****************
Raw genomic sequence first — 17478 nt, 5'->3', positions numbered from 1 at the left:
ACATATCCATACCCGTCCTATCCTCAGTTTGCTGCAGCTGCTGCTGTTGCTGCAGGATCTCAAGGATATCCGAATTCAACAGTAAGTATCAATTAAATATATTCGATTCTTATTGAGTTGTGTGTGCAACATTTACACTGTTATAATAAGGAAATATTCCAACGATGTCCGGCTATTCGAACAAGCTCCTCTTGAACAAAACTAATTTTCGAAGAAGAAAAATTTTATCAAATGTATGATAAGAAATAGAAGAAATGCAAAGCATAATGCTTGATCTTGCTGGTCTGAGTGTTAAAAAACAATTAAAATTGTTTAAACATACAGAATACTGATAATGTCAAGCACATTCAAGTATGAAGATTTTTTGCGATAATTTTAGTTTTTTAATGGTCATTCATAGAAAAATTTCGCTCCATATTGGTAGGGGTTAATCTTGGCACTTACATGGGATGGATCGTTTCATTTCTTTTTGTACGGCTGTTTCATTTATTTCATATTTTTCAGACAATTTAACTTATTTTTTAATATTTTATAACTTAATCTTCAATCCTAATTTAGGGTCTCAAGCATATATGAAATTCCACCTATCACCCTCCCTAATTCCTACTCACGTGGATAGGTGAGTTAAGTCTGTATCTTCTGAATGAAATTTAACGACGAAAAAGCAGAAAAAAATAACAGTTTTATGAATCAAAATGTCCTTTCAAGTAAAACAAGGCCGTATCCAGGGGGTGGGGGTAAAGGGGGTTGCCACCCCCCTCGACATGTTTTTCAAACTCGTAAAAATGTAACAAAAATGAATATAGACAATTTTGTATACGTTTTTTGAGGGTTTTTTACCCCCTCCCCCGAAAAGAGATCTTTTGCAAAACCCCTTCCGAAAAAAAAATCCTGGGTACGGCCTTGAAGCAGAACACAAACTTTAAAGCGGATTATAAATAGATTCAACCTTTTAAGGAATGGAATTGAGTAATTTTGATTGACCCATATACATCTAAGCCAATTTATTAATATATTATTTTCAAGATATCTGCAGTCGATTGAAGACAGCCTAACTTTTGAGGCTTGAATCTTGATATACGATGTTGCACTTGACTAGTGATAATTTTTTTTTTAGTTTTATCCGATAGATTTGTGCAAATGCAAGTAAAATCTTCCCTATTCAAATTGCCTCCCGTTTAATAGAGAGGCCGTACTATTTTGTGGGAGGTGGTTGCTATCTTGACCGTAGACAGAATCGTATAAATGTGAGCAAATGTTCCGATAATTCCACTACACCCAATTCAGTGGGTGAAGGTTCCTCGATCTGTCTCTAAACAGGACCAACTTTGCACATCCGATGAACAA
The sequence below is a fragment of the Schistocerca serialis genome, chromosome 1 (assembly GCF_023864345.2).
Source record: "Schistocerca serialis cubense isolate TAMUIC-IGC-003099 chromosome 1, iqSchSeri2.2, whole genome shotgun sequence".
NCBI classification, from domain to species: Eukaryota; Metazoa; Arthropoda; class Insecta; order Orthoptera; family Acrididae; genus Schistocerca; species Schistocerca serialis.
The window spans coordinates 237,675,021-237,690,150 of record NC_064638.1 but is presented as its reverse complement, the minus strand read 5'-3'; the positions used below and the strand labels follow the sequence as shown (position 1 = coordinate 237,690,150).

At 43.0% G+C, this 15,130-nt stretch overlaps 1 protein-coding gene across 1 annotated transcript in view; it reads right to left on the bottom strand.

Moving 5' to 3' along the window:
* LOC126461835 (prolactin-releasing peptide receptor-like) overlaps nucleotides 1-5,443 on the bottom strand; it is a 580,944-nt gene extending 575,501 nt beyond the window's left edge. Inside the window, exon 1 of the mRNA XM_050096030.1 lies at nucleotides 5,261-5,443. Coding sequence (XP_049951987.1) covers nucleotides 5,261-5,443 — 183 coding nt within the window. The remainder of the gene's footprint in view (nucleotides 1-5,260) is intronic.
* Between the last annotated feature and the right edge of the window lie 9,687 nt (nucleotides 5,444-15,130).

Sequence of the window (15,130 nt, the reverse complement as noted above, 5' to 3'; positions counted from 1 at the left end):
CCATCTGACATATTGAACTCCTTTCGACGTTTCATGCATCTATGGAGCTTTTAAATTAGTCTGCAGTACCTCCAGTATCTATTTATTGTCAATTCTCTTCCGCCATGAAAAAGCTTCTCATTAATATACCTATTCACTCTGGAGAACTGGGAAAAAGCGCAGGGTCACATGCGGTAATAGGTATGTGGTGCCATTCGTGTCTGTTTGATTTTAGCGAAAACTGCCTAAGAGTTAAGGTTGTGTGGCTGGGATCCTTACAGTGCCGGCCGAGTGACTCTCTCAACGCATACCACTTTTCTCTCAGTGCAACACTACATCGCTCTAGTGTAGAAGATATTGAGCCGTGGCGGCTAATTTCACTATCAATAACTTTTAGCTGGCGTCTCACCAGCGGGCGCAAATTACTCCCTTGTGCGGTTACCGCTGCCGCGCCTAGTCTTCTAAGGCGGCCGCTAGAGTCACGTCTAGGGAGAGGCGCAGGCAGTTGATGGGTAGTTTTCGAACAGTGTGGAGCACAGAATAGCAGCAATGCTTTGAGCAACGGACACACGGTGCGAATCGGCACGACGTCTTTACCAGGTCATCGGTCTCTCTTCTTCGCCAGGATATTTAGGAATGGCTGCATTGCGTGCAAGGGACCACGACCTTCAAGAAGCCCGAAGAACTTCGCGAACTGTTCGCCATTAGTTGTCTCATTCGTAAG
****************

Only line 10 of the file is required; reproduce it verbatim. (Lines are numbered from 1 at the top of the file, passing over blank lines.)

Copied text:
* Between the last annotated feature and the right edge of the window lie 9,687 nt (nucleotides 5,444-15,130).